A quick tour of geodatabase system tables

The internal structure of the geodatabase is represented as a series of simple tables called the geodatabase system tables (the tables prefixed with GDB_), which track the contents of each geodatabase. They essentially describe the geodatabase schema that specifies all dataset definitions, rules, and relationships. These system tables contain and manage all the metadata required to implement geodatabase properties, data validation rules, and behaviors.

The internal structure of these tables was restructured beginning with the ArcGIS 10 release. The information related to the schema in the geodatabase, which prior to ArcGIS 10 was stored in over 35 geodatabase system tables, was consolidated into four main tables:

The GDB_Items and GDB_ItemRelationships tables represent the user-defined schema within a particular geodatabase. The contents of the tables are modified as the schema of the geodatabase is modified. The GDB_ItemTypes and GDB_ItemRelationshipTypes tables are static. The following diagram illustrates the relationships between these four tables:

Four primary geodatabase system tables


See the whitepaper XML Schema of the Geodatabase for XML definitions.

The GDB_Items table

A geodatabase is a container of geographic and nongeographic items. These items include tabular datasets, such as feature classes and tables; dataset containers, such as feature datasets, topologies, and geometric networks; datasets that control more advanced geodatabase behavior; and other items such as domains, toolboxes, and workspace extensions. Beginning with ArcGIS 10, all these items are stored within the geodatabase in the GDB_Items table, where each item is stored as a single row.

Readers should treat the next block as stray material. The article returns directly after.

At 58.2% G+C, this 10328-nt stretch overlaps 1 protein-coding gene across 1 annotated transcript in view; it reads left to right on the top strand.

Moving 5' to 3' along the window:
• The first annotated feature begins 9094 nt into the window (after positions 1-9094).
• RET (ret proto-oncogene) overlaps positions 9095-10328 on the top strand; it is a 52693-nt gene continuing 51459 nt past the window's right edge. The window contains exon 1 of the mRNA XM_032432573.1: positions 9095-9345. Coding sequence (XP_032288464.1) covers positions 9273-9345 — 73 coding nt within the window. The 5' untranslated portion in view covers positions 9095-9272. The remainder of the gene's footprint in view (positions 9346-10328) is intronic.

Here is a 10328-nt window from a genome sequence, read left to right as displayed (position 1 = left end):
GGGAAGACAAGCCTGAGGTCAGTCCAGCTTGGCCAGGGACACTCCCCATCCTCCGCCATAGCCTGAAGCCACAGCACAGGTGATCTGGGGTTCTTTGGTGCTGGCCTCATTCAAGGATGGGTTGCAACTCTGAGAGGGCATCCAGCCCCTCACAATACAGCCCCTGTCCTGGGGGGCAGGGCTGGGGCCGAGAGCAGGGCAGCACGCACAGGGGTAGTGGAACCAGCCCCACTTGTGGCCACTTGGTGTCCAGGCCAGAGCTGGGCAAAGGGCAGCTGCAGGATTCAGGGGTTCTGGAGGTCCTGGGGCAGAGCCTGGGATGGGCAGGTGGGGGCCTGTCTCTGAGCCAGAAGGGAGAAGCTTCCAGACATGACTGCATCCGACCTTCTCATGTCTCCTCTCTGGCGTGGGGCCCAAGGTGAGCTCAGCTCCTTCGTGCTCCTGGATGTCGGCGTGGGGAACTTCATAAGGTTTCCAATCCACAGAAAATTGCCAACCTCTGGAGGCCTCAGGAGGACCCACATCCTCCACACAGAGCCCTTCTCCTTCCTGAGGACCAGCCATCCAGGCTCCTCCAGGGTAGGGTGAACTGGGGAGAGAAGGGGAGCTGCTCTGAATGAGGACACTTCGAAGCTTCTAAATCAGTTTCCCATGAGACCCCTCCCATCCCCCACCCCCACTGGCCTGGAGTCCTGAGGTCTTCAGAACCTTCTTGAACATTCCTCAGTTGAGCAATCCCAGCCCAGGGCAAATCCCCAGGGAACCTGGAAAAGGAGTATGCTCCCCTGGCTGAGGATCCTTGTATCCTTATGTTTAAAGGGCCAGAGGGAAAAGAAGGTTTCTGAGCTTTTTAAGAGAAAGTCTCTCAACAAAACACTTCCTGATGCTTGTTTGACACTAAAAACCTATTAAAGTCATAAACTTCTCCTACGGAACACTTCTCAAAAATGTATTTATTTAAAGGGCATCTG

An item has the following attributes:

These seven attributes are those you are most likely to access using SQL.

The next attributes store information from an item's definition (such as a feature class's geometry type), which are duplicated outside the XML Definition to allow more efficient browsing of the geodatabase. Examples of these are the Dataset Subtype and Dataset Info properties, the codes of which are dependent on the item's type.

The GDB_ItemTypes table

The GDB_ItemTypes table contains the predefined set of recognized item types in the geodatabase. Item types are used to normalize the GDB_Items table (the type of an item in the GDB_Items table is represented as a UUID), to provide better support for future geodatabase functionality enhancements and define a type hierarchy. All parent types are abstract; therefore, parent items will not actually be found in the GDB_Items table.

The contents of the GDB_ItemTypes table are static; it is not modified as items are created or deleted.

An item type has the following attributes:

The GDB_ItemRelationships table

Nearly all geodatabase items have relationships with at least one other geodatabase item. For example, a stand-alone table is related to the root folder of a geodatabase, a domain is related to the feature classes or tables that rely on it for validation, and feature classes are related to the topology in which they participate. The GDB_ItemRelationships table is used to track these relationships.